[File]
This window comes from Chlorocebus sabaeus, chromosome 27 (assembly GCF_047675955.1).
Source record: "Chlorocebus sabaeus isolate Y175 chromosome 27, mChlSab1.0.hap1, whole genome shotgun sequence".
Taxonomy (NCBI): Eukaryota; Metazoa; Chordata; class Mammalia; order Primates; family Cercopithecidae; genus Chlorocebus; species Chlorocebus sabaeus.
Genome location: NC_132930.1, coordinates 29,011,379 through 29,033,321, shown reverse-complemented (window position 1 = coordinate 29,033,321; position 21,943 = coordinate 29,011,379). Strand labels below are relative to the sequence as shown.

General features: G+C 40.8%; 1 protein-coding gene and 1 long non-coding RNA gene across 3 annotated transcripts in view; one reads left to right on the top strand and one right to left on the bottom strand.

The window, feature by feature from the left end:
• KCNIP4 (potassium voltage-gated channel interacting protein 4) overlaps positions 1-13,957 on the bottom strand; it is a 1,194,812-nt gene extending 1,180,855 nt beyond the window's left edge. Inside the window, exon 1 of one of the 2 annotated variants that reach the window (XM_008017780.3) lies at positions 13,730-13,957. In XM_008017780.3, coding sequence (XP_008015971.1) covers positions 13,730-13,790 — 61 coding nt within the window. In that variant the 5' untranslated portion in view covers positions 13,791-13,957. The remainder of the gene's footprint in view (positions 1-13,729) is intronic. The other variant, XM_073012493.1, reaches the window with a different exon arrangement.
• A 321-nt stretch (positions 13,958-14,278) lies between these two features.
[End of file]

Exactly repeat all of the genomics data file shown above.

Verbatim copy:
This window comes from Chlorocebus sabaeus, chromosome 27 (assembly GCF_047675955.1).
Source record: "Chlorocebus sabaeus isolate Y175 chromosome 27, mChlSab1.0.hap1, whole genome shotgun sequence".
Taxonomy (NCBI): Eukaryota; Metazoa; Chordata; class Mammalia; order Primates; family Cercopithecidae; genus Chlorocebus; species Chlorocebus sabaeus.
Genome location: NC_132930.1, coordinates 29,011,379 through 29,033,321, shown reverse-complemented (window position 1 = coordinate 29,033,321; position 21,943 = coordinate 29,011,379). Strand labels below are relative to the sequence as shown.

General features: G+C 40.8%; 1 protein-coding gene and 1 long non-coding RNA gene across 3 annotated transcripts in view; one reads left to right on the top strand and one right to left on the bottom strand.

The window, feature by feature from the left end:
• KCNIP4 (potassium voltage-gated channel interacting protein 4) overlaps positions 1-13,957 on the bottom strand; it is a 1,194,812-nt gene extending 1,180,855 nt beyond the window's left edge. Inside the window, exon 1 of one of the 2 annotated variants that reach the window (XM_008017780.3) lies at positions 13,730-13,957. In XM_008017780.3, coding sequence (XP_008015971.1) covers positions 13,730-13,790 — 61 coding nt within the window. In that variant the 5' untranslated portion in view covers positions 13,791-13,957. The remainder of the gene's footprint in view (positions 1-13,729) is intronic. The other variant, XM_073012493.1, reaches the window with a different exon arrangement.
• A 321-nt stretch (positions 13,958-14,278) lies between these two features.